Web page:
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Urban Geological Mapping

Urban Image Auckland

Understanding the geology beneath New Zealand’s towns and cities (urban areas) enables better informed approaches to planning, development and urban management. Geological knowledge aids in the mitigation of geological hazards such as landslides and the effects of earthquake shaking, as well as the utilisation and management of geological resources such as aggregate and groundwater. Geological maps are an important way of conveying knowledge of urban geology.

Geological mapping of urban areas requires a different approach to regional-scale geological mapping. Urban areas need to be mapped at a more detailed scale to be of benefit to the people who need to understand the geological foundations of their properties, buildings and infrastructure. This detail includes needing to know geological variation below the surface. Earthworks in cities will typically involve excavations of many metres depth and the challenge for urban geological maps is to provide information on what materials may be encountered below the surface.

QMAP graphic

All of New Zealand is covered at 1:250 000 by the QMAP geological map series. While for most of New Zealand, QMAP is the most up-to-date digital geological map information available, the maps are generalised and show broad geological context, rather than details relevant at the scale of urban areas. Many New Zealand cities, and some larger towns, have print-published geological maps at more detailed scales, with or without explanatory notes or books. Most of these are more than 20 years old.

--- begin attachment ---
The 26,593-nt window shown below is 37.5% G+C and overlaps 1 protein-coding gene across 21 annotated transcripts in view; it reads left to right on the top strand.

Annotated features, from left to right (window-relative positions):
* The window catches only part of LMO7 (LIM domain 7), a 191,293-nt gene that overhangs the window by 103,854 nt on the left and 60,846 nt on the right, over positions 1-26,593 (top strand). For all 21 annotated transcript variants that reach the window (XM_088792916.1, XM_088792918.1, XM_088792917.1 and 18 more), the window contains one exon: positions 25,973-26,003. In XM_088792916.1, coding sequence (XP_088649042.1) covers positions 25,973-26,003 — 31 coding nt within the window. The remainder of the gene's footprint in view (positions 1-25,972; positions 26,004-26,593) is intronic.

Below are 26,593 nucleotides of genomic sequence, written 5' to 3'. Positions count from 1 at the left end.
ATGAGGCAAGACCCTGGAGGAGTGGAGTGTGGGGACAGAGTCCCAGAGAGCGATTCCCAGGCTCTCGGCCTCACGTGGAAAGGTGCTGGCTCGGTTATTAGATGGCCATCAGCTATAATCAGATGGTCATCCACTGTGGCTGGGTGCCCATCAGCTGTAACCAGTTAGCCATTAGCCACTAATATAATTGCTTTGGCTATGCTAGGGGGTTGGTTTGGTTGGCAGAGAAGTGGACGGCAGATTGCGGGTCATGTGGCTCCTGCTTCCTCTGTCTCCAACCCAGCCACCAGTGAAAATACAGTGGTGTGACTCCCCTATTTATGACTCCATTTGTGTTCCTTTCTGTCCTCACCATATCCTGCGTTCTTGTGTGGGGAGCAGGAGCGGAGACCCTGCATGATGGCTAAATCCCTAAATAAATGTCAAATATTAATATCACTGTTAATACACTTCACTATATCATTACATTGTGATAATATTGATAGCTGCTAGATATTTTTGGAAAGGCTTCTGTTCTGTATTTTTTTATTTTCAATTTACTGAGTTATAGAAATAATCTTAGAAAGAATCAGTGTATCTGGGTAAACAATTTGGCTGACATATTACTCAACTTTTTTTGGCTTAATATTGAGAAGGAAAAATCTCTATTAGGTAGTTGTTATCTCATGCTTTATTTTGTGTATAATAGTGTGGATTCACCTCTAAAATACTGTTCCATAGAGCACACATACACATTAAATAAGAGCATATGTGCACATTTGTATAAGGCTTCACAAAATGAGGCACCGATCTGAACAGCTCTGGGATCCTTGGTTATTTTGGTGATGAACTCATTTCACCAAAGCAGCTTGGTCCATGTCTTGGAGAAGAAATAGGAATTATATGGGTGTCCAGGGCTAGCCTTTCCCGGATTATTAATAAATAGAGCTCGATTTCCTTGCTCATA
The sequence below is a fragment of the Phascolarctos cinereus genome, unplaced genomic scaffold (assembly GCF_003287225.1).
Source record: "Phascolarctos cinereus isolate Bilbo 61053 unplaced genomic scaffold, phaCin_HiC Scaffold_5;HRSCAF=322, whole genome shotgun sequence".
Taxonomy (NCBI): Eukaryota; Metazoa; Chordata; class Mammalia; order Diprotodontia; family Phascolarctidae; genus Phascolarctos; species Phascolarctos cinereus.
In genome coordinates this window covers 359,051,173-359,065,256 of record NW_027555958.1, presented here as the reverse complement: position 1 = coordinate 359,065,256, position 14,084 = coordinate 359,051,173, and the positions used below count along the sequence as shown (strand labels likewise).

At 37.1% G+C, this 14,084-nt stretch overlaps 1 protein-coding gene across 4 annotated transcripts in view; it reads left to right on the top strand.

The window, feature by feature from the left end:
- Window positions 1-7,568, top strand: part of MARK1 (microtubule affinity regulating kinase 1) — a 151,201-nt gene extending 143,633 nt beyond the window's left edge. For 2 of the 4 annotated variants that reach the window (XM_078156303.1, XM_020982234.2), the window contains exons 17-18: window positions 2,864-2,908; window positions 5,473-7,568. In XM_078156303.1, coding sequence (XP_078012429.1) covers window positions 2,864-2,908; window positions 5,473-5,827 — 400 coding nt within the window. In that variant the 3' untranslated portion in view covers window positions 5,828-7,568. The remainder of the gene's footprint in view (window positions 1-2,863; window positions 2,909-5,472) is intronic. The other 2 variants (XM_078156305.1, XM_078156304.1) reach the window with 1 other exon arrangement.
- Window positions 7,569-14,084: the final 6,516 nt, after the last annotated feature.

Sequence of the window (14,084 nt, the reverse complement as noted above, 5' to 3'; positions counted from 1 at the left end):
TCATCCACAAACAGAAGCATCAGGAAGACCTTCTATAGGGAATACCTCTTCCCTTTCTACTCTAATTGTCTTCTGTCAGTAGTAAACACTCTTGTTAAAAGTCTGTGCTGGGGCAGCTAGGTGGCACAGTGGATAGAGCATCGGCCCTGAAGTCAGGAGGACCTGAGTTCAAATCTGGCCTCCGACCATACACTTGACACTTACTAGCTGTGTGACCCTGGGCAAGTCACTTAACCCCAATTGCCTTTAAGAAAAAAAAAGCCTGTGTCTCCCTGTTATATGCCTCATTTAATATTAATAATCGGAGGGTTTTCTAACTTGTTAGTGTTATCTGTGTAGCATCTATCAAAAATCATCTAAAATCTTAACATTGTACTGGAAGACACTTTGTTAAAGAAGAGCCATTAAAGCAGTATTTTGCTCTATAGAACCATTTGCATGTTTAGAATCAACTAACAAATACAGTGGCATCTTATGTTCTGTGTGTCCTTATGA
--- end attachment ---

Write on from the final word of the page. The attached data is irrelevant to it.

GNS Science is providing improved and more detailed geological information for New Zealand urban areas. The new geological map datasets include information on the surface geological materials, landform characteristics (geomorphology) and interpretations of subsurface geology. The new datasets contain a mix of conventional 2D surface mapping and its integration with subsurface information obtained from drill holes, geotechnical probes and interpretation of geophysical data to create 3D geological models.

Geological maps are only one element of our understanding of the geology of New Zealand urban areas. In addition to published geological maps, GNS Science holds a lot of unpublished map compilations and reports, for example. Other geological information is commonly held and made available by city and regional councils and Quotable Value (QV). Drillhole information, particularly from public land, is commonly archived by territorial authorities. The New Zealand Geotechnical Database is a national repository of drillhole and geotechnical information, with substantial holdings from Christchurch, Auckland and Wellington.

In addition Consultancy services are offered, commonly with specialist geotechnical or other components.